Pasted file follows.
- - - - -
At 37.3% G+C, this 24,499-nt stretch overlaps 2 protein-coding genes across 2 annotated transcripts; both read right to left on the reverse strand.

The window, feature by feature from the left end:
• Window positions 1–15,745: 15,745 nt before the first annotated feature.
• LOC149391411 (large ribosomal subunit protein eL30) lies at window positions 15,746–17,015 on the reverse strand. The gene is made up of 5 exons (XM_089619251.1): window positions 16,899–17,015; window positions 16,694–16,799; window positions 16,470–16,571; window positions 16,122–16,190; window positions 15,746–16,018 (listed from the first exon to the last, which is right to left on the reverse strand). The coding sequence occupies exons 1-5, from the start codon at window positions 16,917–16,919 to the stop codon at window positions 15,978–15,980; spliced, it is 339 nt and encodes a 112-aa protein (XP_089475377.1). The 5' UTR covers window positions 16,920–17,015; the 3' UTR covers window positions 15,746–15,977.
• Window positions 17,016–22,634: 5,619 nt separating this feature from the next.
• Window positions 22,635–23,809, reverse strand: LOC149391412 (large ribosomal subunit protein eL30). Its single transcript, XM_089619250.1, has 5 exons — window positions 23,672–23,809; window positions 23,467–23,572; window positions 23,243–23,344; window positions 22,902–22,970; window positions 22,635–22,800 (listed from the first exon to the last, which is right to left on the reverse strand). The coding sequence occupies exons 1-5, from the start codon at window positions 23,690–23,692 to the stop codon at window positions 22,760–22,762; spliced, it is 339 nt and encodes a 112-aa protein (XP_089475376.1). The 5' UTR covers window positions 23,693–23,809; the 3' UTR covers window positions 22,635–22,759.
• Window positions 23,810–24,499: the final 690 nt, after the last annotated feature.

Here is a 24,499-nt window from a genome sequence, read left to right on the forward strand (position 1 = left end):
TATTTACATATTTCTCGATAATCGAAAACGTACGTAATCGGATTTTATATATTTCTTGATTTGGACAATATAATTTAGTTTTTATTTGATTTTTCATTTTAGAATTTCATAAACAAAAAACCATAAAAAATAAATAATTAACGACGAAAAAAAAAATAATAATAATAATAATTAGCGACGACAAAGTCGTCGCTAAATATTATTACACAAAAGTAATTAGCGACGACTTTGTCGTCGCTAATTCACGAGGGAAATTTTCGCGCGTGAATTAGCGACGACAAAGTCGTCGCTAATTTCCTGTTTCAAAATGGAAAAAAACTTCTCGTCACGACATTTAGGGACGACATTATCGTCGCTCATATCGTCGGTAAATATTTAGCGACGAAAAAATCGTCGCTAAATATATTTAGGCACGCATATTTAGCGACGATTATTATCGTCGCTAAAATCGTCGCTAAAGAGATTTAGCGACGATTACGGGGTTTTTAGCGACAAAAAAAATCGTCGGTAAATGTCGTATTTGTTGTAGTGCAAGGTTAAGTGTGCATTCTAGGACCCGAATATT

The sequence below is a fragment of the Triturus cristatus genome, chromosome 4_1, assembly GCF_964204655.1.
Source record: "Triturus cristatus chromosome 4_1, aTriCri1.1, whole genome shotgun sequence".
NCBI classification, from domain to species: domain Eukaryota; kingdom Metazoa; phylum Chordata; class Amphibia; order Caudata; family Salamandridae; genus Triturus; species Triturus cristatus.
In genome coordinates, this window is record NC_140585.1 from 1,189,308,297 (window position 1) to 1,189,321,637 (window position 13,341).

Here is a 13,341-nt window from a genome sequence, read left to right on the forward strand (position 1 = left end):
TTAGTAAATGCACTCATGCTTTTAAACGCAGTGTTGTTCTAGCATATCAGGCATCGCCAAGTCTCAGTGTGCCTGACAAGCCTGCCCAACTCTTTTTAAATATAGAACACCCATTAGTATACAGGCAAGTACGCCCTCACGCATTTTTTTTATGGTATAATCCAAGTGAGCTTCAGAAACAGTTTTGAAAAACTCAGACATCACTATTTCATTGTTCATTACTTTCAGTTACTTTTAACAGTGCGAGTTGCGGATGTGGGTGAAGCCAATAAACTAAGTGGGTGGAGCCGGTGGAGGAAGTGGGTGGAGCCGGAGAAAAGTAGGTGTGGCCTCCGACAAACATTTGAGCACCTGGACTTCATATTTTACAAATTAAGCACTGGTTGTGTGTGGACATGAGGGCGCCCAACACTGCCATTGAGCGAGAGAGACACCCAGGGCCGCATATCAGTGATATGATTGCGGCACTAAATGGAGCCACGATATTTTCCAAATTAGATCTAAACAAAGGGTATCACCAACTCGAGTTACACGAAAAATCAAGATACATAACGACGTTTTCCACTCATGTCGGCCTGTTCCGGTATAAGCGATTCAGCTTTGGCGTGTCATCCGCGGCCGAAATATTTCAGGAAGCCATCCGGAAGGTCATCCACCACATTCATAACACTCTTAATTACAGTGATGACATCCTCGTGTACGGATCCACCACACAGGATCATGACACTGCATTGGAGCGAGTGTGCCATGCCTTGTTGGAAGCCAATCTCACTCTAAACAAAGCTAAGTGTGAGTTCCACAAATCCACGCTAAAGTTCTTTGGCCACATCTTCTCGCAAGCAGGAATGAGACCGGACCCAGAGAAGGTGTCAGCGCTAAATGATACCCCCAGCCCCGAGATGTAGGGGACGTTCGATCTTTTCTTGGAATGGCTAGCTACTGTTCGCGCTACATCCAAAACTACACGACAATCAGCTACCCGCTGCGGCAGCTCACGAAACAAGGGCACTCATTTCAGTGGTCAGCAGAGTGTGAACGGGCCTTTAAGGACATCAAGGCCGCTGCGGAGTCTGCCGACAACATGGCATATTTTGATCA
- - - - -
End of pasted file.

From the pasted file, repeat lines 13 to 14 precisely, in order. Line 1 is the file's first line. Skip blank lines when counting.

In genome coordinates, this window is record NC_140585.1 from 1,189,308,297 (window position 1) to 1,189,321,637 (window position 13,341).

Here is a 13,341-nt window from a genome sequence, read left to right on the forward strand (position 1 = left end):